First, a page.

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General relativity explains that gravity is the curving of spacetime by massive objects. This makes sense, like when I throw a ball, it follows the curve of spacetime, which is towards the center of the earth.

But what I’m struggling to understand is if something has no acceleration, why does it still fall towards earth? If gravity is just matter traveling through curved spacetime, then wouldn’t something with no acceleration just act like it’s in outer space (just floating)?

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  • $\begingroup$ It’s not a proper answer but I once heard an argument that maybe already helps: everything is moving all the time through space-time because we are moving through time even when we are not moving through space. $\endgroup$ Apr 11, 2022 at 4:45
  • $\begingroup$ Maybe this video helps. It doesn’t answer your actual question but it explains the “moving through spacetime“ aspect: youtu.be/A2JCoIGyGxc $\endgroup$ Apr 11, 2022 at 5:02
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    $\begingroup$ I’m voting to close this question because there is only incidental astrophysical relevance, and this question already has a good answer on Physics Please go and see physics.stackexchange.com/questions/90592/… to understand how the problems with the rubber sheet model of GR. And this comic xkcd.com/895 for the difficulty in talking about General Relativity in any terms. $\endgroup$
    – James K
    Apr 11, 2022 at 7:19
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    $\begingroup$ This is an excellent question. But you won't get any satisfying answer to it, unfortunately. You'll mainly be told, in ways both direct and indirect, that time is somehow the accelerant. Time though is of course not a thing; it can't move anything. And so, we're really left in a weird position here. $\endgroup$ Apr 12, 2022 at 0:08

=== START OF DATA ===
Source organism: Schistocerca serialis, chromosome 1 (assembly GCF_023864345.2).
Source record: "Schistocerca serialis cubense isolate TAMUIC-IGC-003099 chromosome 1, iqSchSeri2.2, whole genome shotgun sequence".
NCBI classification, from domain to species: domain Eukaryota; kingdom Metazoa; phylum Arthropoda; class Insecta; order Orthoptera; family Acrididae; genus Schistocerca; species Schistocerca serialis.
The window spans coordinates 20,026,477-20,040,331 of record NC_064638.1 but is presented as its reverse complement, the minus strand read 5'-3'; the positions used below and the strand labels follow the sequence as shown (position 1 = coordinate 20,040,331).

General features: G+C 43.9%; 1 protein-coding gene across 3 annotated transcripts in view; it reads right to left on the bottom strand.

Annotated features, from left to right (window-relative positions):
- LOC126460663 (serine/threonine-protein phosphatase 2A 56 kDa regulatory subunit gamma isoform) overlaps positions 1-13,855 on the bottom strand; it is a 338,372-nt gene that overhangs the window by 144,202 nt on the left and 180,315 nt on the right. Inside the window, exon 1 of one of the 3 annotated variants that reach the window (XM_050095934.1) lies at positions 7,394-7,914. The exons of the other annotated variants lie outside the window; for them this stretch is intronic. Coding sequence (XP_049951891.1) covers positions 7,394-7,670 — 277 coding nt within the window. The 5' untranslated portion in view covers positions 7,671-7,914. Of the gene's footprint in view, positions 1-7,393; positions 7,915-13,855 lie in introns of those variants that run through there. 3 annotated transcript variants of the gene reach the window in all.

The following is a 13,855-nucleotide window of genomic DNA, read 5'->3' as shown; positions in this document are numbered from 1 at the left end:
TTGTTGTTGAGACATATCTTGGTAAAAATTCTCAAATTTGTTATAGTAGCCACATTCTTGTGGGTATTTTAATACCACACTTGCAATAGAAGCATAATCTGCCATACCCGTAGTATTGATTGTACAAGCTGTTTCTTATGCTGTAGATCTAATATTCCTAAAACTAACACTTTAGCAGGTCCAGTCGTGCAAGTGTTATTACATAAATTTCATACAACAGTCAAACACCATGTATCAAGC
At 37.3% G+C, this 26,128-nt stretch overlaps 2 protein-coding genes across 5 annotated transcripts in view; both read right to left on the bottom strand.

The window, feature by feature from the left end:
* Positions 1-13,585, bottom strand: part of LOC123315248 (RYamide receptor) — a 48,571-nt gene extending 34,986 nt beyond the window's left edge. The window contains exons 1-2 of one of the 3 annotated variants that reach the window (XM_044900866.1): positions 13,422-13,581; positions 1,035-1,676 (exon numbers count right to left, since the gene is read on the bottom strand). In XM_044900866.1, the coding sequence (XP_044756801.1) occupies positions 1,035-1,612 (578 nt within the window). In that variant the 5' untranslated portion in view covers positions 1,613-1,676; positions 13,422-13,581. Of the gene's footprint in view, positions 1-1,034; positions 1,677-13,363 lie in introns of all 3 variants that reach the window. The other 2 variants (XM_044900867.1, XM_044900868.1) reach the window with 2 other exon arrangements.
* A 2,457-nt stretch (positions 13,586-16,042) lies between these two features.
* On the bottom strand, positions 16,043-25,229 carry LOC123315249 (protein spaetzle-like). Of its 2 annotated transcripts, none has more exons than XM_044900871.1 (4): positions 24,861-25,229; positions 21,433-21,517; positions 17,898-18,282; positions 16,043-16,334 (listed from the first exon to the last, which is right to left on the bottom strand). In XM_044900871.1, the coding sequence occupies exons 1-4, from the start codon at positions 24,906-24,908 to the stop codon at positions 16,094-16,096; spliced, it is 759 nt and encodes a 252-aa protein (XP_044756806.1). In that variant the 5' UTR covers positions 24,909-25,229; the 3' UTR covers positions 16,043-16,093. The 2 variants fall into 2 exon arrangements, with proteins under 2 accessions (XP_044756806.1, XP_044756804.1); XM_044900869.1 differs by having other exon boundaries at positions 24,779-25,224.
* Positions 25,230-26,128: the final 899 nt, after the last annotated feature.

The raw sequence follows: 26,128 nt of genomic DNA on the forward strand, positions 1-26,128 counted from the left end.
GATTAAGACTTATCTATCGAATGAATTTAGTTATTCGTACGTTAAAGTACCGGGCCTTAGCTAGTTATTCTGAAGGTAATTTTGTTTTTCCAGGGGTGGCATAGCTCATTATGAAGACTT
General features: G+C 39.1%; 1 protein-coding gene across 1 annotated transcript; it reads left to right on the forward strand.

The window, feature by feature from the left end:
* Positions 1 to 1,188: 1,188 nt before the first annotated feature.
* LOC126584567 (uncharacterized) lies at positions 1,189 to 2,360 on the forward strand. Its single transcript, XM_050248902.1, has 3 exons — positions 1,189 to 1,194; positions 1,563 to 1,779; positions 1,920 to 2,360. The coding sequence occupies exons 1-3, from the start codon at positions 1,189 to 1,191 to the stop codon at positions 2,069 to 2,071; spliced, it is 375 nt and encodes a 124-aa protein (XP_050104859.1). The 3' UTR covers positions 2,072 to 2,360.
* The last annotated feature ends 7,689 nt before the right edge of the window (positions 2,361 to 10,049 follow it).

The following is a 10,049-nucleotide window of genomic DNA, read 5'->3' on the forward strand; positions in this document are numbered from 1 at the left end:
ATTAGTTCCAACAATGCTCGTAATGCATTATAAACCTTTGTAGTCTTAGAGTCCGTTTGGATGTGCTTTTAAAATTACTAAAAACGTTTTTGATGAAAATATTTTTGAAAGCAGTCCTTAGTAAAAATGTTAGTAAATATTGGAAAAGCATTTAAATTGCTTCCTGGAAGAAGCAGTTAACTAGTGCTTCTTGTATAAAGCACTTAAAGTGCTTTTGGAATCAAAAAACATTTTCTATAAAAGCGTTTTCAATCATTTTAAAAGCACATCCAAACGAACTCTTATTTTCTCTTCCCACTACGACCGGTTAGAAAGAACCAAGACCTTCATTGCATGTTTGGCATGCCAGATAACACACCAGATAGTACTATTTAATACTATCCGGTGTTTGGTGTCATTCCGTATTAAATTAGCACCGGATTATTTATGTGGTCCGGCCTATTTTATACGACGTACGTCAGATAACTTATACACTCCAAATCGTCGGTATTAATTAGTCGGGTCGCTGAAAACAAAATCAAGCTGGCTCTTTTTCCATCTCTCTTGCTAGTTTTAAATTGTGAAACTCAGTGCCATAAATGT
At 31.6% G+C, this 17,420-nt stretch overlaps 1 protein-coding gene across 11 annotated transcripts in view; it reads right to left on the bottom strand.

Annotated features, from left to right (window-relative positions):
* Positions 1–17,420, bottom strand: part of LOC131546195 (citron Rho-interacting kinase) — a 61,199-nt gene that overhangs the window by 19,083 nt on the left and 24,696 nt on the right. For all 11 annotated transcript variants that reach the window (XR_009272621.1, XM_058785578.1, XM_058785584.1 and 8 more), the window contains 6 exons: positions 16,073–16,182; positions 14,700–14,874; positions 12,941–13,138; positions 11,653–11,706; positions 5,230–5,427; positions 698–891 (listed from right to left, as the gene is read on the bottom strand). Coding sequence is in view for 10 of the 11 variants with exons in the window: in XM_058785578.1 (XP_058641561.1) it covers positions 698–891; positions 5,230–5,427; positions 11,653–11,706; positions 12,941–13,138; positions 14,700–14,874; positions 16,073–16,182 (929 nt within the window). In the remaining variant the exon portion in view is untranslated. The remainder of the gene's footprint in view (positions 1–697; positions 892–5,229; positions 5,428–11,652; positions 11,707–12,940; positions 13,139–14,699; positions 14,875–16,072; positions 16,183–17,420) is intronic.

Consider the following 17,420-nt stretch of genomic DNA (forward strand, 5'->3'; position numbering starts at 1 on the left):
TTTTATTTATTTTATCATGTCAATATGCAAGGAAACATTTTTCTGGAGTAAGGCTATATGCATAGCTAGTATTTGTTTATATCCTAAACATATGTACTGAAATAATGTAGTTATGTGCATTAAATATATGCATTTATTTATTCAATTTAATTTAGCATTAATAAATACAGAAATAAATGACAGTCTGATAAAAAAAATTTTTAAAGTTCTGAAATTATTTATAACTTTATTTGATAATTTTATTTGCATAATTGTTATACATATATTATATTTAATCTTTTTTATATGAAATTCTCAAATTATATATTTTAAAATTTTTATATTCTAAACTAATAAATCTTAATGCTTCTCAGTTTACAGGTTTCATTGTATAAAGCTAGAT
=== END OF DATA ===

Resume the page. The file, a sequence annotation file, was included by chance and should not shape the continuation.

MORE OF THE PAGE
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    $\begingroup$ General relativity does a better job than does Newtonian mechanics regarding explaining what gravity does. Neither theory explains what gravity is. $\endgroup$ Apr 12, 2022 at 16:22

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If gravity is just matter traveling through curved spacetime, then wouldn’t something with no acceleration just act like it’s in outer space (just floating)?

You have already answered your question, yes gravity is an effect of Spacetime curvature, it is the curvature of both space and time component that fully explains gravity. For a bit more understanding, remember that everything that has mass (or energy) curves spacetime, the time is the thing that causes acceleration, see the answers to this question to get a clear view on time dilation. For a more intuitive understanding consider the following graphs: enter image description here

In the above graph where there is not curvature of spacetime and you are at rest, the axis of both time and space/ distance will be perpendicular, So if your are at rest, you will be staying at rest according to Newton's first law.

Now if there is a curvature in spacetime, there time dilation takes place, which will change the angle between your time axis and your space axis, this will give: enter image description here

Now, you are not moving and not external force is acting on you, but since the angle between your time axis and space axis s changed, you will see that while you move in time you also move through space, this is the concept of gravitational acceleration according to general relativity. And the graph I showed here does not show you the acceleration, to see acceleration, just see that the angle between the two axis changes at every instant, which will give you a curved graph.

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